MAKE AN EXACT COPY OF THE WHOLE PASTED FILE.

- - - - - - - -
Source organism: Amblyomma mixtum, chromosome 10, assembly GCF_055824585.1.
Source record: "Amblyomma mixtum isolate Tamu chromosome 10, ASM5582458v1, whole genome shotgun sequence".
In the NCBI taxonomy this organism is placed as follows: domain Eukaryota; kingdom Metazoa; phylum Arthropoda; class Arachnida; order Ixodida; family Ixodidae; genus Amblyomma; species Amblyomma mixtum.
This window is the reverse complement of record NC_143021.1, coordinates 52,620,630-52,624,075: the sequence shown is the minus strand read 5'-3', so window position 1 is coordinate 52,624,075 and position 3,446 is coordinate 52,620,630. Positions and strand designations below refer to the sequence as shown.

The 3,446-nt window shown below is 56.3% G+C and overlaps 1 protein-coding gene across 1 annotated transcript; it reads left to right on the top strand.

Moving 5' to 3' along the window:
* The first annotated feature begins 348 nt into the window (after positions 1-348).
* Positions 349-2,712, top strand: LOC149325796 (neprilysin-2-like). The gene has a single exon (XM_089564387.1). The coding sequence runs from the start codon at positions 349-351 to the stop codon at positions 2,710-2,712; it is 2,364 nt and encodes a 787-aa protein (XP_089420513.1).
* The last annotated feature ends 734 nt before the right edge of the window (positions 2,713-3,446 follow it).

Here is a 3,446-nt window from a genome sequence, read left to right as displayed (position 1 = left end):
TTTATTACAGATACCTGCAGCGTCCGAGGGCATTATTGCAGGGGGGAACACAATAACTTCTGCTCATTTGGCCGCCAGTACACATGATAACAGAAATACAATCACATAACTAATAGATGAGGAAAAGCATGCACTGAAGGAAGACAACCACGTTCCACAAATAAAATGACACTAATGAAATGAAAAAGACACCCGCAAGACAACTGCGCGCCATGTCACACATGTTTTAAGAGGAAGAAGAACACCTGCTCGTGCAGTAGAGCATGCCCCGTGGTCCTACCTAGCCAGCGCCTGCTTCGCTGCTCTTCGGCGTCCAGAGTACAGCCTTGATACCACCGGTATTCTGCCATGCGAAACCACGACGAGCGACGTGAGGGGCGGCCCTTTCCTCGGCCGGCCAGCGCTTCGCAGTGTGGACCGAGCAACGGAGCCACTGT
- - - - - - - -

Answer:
Source organism: Amblyomma mixtum, chromosome 10, assembly GCF_055824585.1.
Source record: "Amblyomma mixtum isolate Tamu chromosome 10, ASM5582458v1, whole genome shotgun sequence".
In the NCBI taxonomy this organism is placed as follows: domain Eukaryota; kingdom Metazoa; phylum Arthropoda; class Arachnida; order Ixodida; family Ixodidae; genus Amblyomma; species Amblyomma mixtum.
This window is the reverse complement of record NC_143021.1, coordinates 52,620,630-52,624,075: the sequence shown is the minus strand read 5'-3', so window position 1 is coordinate 52,624,075 and position 3,446 is coordinate 52,620,630. Positions and strand designations below refer to the sequence as shown.

The 3,446-nt window shown below is 56.3% G+C and overlaps 1 protein-coding gene across 1 annotated transcript; it reads left to right on the top strand.

Moving 5' to 3' along the window:
* The first annotated feature begins 348 nt into the window (after positions 1-348).
* Positions 349-2,712, top strand: LOC149325796 (neprilysin-2-like). The gene has a single exon (XM_089564387.1). The coding sequence runs from the start codon at positions 349-351 to the stop codon at positions 2,710-2,712; it is 2,364 nt and encodes a 787-aa protein (XP_089420513.1).
* The last annotated feature ends 734 nt before the right edge of the window (positions 2,713-3,446 follow it).

Here is a 3,446-nt window from a genome sequence, read left to right as displayed (position 1 = left end):
TTTATTACAGATACCTGCAGCGTCCGAGGGCATTATTGCAGGGGGGAACACAATAACTTCTGCTCATTTGGCCGCCAGTACACATGATAACAGAAATACAATCACATAACTAATAGATGAGGAAAAGCATGCACTGAAGGAAGACAACCACGTTCCACAAATAAAATGACACTAATGAAATGAAAAAGACACCCGCAAGACAACTGCGCGCCATGTCACACATGTTTTAAGAGGAAGAAGAACACCTGCTCGTGCAGTAGAGCATGCCCCGTGGTCCTACCTAGCCAGCGCCTGCTTCGCTGCTCTTCGGCGTCCAGAGTACAGCCTTGATACCACCGGTATTCTGCCATGCGAAACCACGACGAGCGACGTGAGGGGCGGCCCTTTCCTCGGCCGGCCAGCGCTTCGCAGTGTGGACCGAGCAACGGAGCCACTGT